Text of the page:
The job of choosing the new director-general of the World Health Organization has reached the final stage. The winning candidate for the post will be announced Tuesday.
The World Health Organization has trimmed its field of candidates for the post of director-general from eight to five. The short-listed candidates are going through a final day of interviews. The winning candidate will be chosen in a secret ballot by the organization's 32-member executive board.
The finalists include two candidates from Africa, one of whom, Mozambique's Prime Minister Pascoal Manuel Mocumbi, is considered the front-runner. If he succeeds in his bid, Dr. Mocumbi, a Swiss-educated doctor, will be the first African to head the World Health Organization. If he wins, he will have to resign as prime minister. Support for his candidacy is believed to be stronger than for that of another African contender, Ismail Sallam, a former health minister of Egypt.
The South Korean head of the World Health Organization's tuberculosis program, Jong Wook Lee, has also lobbied hard for the post of director-general. He is considered the biggest threat to Dr. Mocumbi. Dr. Lee has gained a reputation as an efficient administrator during his 19 years with the organization.
Another candidate is Peter Piot, the Belgian Head of UNAIDS, the joint United Nations Program on HIV/AIDS. Dr. Piot, discovered the Ebola virus in 1976 and has earned widespread respect as head of UNAIDS. Although his European origins are considered a disadvantage, his campaign has gained momentum in recent days.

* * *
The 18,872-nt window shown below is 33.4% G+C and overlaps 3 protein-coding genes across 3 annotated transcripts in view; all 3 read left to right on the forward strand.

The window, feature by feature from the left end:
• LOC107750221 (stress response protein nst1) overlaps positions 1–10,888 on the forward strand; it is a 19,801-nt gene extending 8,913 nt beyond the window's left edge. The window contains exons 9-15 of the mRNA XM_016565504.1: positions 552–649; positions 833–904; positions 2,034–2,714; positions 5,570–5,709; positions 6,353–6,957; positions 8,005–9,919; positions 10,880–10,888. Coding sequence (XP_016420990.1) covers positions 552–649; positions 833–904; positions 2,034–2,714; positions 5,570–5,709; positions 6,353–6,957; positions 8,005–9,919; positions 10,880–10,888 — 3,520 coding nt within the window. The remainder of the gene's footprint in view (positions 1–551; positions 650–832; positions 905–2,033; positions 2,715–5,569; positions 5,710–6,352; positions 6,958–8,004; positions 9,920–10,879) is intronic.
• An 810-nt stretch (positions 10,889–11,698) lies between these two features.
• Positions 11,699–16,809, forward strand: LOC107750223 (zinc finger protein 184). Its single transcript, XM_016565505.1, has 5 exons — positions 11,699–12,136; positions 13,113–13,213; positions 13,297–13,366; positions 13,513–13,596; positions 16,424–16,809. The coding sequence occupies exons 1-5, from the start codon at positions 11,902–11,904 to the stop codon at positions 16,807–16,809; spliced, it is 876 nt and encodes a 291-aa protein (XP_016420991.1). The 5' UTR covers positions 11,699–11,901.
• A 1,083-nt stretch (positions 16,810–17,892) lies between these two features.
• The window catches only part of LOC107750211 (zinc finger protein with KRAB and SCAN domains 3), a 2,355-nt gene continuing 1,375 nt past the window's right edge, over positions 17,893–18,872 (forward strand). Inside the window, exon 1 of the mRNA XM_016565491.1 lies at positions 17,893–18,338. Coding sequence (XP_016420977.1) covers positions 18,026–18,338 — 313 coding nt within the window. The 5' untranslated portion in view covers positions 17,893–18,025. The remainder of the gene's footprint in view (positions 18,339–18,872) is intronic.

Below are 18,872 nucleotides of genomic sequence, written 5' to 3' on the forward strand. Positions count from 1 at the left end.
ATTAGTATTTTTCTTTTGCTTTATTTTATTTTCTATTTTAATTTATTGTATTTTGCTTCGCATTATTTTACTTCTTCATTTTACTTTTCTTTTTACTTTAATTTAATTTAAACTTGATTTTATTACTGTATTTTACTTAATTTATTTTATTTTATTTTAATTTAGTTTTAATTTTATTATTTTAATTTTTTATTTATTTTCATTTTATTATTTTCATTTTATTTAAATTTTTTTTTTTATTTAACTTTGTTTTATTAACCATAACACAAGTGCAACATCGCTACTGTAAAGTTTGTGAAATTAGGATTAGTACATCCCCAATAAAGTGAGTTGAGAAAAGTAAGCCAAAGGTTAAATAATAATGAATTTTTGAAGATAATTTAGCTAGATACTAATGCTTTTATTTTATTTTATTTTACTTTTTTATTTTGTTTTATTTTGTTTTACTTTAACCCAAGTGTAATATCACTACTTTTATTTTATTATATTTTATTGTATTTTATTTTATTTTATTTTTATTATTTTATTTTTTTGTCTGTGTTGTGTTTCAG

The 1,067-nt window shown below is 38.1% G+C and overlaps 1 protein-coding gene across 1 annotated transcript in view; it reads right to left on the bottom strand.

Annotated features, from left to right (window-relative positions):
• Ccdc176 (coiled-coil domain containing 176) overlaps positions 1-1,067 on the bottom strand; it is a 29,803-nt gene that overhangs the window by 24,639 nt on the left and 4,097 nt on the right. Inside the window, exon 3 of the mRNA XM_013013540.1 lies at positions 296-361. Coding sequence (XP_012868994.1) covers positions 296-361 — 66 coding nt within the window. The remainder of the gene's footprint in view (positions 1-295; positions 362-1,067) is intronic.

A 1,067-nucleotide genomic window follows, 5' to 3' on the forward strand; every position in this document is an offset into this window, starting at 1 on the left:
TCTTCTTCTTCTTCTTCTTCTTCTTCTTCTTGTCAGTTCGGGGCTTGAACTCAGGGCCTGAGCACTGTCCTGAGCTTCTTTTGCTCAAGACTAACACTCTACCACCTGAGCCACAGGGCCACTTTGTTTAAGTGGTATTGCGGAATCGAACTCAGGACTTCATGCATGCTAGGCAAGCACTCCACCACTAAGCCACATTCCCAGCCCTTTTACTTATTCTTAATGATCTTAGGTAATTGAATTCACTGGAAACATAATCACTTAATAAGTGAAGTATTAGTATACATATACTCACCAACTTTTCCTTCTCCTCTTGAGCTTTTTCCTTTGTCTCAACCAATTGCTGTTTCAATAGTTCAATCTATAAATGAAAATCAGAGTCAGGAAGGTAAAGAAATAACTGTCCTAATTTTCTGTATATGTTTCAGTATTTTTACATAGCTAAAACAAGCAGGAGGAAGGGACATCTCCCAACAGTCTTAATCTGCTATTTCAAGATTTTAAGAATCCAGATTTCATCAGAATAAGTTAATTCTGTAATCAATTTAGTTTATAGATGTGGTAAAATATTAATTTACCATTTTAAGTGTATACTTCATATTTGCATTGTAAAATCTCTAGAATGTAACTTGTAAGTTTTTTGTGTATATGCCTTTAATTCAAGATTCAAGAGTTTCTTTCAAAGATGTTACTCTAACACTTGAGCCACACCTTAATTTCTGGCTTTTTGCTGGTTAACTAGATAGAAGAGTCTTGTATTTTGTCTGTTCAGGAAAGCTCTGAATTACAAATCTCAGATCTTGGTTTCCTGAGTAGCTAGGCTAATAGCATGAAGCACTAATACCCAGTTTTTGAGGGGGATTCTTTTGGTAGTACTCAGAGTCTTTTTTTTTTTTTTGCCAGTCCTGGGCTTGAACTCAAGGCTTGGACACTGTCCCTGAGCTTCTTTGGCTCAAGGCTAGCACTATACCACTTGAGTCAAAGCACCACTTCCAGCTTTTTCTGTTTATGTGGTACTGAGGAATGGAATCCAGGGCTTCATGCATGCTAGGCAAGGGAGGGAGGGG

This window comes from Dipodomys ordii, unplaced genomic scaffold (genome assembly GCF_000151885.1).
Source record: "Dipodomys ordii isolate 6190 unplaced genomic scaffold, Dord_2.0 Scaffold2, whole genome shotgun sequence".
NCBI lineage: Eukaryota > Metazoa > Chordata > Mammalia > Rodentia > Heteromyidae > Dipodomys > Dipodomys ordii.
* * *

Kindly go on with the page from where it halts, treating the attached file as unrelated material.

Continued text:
The final candidate is the health minister of Mexico, Julio Frenck. He is believed to have strong support from the U.S. government, but the United States has refused to declare its choice.
The race for the top U.N. health official began soon after the agency's present head, Gro Harlem Brundtland announced in August that she would not stand for re-election. During her years in office, Dr. Brundtland has launched several new initiatives, including a tobacco control treaty and drives to roll back malaria and tuberculosis.
Whoever is selected by the executive board will then be formally approved when the full assembly of the World Health Organization meets in May. The assembly is made up of delegates from the 192 nations that belong to the WHO. The new chief, who will oversee a worldwide staff of 3,500, will begin his job on July 21, the day after Dr. Brundtland steps down.